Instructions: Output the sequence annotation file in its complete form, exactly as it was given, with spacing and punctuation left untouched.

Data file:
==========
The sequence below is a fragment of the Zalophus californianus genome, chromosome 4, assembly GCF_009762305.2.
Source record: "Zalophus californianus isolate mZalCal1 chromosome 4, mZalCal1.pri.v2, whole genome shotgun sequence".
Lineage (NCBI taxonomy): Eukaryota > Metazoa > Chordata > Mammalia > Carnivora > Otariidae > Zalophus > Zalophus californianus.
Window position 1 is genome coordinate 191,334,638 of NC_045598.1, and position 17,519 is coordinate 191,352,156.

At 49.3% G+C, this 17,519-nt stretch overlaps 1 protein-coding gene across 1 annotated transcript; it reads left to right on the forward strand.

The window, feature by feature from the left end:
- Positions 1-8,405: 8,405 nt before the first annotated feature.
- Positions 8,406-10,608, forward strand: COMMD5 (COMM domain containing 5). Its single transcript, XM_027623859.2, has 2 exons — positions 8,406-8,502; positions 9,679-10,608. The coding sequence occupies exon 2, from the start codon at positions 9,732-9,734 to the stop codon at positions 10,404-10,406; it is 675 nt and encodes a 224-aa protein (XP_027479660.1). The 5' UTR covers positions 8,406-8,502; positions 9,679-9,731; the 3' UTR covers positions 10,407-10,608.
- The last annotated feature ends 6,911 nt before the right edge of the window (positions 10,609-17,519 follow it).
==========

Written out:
The sequence below is a fragment of the Zalophus californianus genome, chromosome 4, assembly GCF_009762305.2.
Source record: "Zalophus californianus isolate mZalCal1 chromosome 4, mZalCal1.pri.v2, whole genome shotgun sequence".
Lineage (NCBI taxonomy): Eukaryota > Metazoa > Chordata > Mammalia > Carnivora > Otariidae > Zalophus > Zalophus californianus.
Window position 1 is genome coordinate 191,334,638 of NC_045598.1, and position 17,519 is coordinate 191,352,156.

At 49.3% G+C, this 17,519-nt stretch overlaps 1 protein-coding gene across 1 annotated transcript; it reads left to right on the forward strand.

The window, feature by feature from the left end:
- Positions 1-8,405: 8,405 nt before the first annotated feature.
- Positions 8,406-10,608, forward strand: COMMD5 (COMM domain containing 5). Its single transcript, XM_027623859.2, has 2 exons — positions 8,406-8,502; positions 9,679-10,608. The coding sequence occupies exon 2, from the start codon at positions 9,732-9,734 to the stop codon at positions 10,404-10,406; it is 675 nt and encodes a 224-aa protein (XP_027479660.1). The 5' UTR covers positions 8,406-8,502; positions 9,679-9,731; the 3' UTR covers positions 10,407-10,608.
- The last annotated feature ends 6,911 nt before the right edge of the window (positions 10,609-17,519 follow it).